It wasn’t about anyone else apart from me. I didn’t cast aspersions on said boy's actions or character, as that is neither my outlook nor was ever my intention. I’m not sitting here putting pins into a voodoo doll or thinking black thoughts about anyone in particular - I have absolutely no reason to do so. The post was merely a colourful description of how I chose to approach drawing a line in the sand over something very personal going on inside my own head before it sent me barking.

So, carry on reading if you can put up with the madness of being inside my head. And if not, I’m sure there’s millions of other blogs out there that are far more interesting and insightful than mine.

Boy hangover

Sunday, 18 April 2010

Out with the rubbish
you are
. Kicked to the kerb
awaiting collection. Once
gripped firmly between
fair hands tantalising tongues
brushing tender urgent
lips. Head thrown back
sliding deliciously
down the back of my throat
To a bottle of beguiling
passion. That now lies
spent and dirty
at the bottom of the
recycle bin. A vessel
empty of any substance
Just another
inconsequence. Another
silly boy. See-through
just like all the other
empties glinting at me
in the sunshine. I am
again crushless.
Hallelujah for that.


Monday, 5 April 2010

I’ve always loved the theatre. I even love the word – the way it looks when written, how it sounds when rolling off the tongue and ofcourse because my name forms the main part of the word!

As a nipper, for special treats my Mum would take me to see shows that came to town - everything from Snow White and the Seven Dwarves to touring Irish dancing spectaculars. Okay, so the latter may not be everyone’s cup of tea, but there are actually worse things than bare-chested men prancing around in tights showing off their wares (or maybe that’s just me, teehee).

Checking out the Royal Wanganui Opera House website now, admittedly I do find it a little difficult to believe that the real Miley Cyrus ever performed in Wanganui. And I’m still smarting that I missed the Spanish horses (which also happened to me with the real thing in Vienna, so maybe I’m just doomed never to see them), but it’s nostalgic and a part of me likes that.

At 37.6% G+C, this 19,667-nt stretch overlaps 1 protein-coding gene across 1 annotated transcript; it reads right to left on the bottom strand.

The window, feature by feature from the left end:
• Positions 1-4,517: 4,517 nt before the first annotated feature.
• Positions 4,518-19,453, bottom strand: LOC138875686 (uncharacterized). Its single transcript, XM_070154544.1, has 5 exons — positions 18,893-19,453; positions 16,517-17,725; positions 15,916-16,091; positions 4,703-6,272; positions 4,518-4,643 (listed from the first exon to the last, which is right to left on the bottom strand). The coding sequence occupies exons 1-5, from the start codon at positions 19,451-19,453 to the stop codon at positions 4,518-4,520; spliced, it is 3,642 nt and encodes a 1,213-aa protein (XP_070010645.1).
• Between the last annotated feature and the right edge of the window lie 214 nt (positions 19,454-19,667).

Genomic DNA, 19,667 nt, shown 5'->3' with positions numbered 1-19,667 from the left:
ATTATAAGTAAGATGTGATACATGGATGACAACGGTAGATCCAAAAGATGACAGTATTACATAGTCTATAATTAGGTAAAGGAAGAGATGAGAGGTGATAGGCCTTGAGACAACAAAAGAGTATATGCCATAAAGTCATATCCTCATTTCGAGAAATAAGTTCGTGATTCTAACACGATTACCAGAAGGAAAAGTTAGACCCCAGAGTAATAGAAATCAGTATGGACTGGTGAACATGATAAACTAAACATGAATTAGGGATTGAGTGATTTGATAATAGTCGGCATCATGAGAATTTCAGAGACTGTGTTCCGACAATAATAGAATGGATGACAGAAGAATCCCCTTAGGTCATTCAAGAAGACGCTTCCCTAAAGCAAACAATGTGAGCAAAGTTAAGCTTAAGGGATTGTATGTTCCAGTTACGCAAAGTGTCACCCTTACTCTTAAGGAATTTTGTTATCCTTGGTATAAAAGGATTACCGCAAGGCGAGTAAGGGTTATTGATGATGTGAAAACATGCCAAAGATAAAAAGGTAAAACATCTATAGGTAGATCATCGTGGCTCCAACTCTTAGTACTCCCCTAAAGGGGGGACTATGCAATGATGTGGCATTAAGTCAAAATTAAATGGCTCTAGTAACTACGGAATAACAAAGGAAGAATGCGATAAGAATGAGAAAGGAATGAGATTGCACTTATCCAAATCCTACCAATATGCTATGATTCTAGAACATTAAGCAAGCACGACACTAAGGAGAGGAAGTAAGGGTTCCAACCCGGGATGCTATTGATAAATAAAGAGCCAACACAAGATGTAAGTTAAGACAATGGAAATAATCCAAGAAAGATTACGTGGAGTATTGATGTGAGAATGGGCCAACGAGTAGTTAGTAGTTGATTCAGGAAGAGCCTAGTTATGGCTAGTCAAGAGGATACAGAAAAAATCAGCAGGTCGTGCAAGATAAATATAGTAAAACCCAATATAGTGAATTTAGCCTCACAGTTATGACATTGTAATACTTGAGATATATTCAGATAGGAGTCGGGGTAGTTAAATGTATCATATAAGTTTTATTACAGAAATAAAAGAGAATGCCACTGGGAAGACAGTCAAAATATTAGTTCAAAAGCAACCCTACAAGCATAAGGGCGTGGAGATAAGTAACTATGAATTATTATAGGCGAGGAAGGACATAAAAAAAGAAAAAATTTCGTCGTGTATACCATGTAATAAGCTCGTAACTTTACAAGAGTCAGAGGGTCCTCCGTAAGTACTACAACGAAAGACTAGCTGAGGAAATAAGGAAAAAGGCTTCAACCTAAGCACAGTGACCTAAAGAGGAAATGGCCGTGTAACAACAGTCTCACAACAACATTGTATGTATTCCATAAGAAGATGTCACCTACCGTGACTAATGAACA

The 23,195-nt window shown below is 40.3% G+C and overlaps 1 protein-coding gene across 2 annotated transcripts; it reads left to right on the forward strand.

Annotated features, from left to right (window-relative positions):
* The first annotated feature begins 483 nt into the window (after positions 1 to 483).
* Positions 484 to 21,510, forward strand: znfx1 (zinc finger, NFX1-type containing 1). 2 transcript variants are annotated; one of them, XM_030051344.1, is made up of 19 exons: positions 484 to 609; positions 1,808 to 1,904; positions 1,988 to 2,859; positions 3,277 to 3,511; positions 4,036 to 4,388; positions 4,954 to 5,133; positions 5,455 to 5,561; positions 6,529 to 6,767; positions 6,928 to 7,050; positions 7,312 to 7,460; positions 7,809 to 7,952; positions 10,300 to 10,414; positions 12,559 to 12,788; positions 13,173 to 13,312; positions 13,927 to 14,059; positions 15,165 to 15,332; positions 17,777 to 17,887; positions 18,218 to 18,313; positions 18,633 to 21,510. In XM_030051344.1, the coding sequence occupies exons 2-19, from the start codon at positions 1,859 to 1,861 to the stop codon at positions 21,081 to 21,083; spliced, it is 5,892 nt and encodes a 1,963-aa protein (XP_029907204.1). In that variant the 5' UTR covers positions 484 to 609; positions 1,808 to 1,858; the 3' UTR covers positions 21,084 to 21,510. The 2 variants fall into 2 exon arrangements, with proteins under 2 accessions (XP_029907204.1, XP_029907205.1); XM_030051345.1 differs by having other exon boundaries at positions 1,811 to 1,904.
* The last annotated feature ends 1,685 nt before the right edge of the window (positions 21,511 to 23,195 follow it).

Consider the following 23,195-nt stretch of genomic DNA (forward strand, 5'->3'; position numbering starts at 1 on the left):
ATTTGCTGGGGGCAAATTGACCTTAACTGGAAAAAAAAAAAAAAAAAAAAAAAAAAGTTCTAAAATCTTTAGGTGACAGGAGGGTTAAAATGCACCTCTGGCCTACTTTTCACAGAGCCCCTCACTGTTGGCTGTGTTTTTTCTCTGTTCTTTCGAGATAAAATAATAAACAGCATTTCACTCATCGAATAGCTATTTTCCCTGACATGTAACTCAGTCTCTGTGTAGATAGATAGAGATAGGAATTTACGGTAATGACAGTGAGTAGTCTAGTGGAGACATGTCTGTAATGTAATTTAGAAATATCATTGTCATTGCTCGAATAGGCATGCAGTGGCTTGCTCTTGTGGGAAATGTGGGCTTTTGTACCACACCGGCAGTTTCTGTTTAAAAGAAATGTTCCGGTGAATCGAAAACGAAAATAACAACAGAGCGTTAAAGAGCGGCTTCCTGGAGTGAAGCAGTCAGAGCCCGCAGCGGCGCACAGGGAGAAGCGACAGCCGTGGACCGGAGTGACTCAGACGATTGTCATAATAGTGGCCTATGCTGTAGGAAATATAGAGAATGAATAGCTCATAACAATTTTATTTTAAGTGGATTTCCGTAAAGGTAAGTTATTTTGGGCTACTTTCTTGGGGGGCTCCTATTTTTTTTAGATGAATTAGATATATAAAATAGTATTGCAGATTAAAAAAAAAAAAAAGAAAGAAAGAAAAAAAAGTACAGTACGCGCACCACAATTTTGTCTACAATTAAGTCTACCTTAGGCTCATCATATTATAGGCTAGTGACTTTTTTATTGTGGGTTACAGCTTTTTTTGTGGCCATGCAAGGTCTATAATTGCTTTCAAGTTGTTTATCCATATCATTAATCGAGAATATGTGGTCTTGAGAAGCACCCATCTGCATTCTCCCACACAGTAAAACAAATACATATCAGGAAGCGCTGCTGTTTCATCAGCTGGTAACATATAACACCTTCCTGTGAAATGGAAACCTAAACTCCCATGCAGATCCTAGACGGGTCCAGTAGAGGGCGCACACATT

Years later in old London Town, I returned the favour by taking her (my Mum that is, not Miley Cyrus) to see Phantom of the Opera and other such productions. Live theatre was our thing. In fact, as I write this, it’s only just occurring to me that my love of theatre, books and writing have all come at least in part from my Mum. Mental note to thank her for that one day.

I’ve never thought of myself as dramatic (except perhaps at the wrong time of the month) or as having what I thought was the extrovert personality or confidence required to be a true stage performer. But thankfully I’m over that now - I will be whatever I bloody well want to be!

And with winter comes the annual re-invigoration of Wakefield Country Players and the fun, laughter and camaraderie of watching and being part of a stage production coming together – auditions, learning lines, rehearsals, costumes, sets, props, outlandish makeup, backstage pranks and after parties. I love it, it’s just so cool. If you live in Nelson and it sounds like you (and it's definitely not just for girls), come along and give it a go this year – backstage or front stage – from dramatic to comical to tragic and back again.

So the reason for this post? This morning I’ve been thinking about performances of all types and how fantastic they are. I’ve noted that the Theatre Royal Nelson is having a comeback and how cool it would be to perform on a “royal” stage one day (Prince Edward is the official patron for the Royal Wanganui Opera House don’t you know). I’ve been daydreaming about colour and glitter and getting all Moulin Rouge on it and am wondering how I can make that real...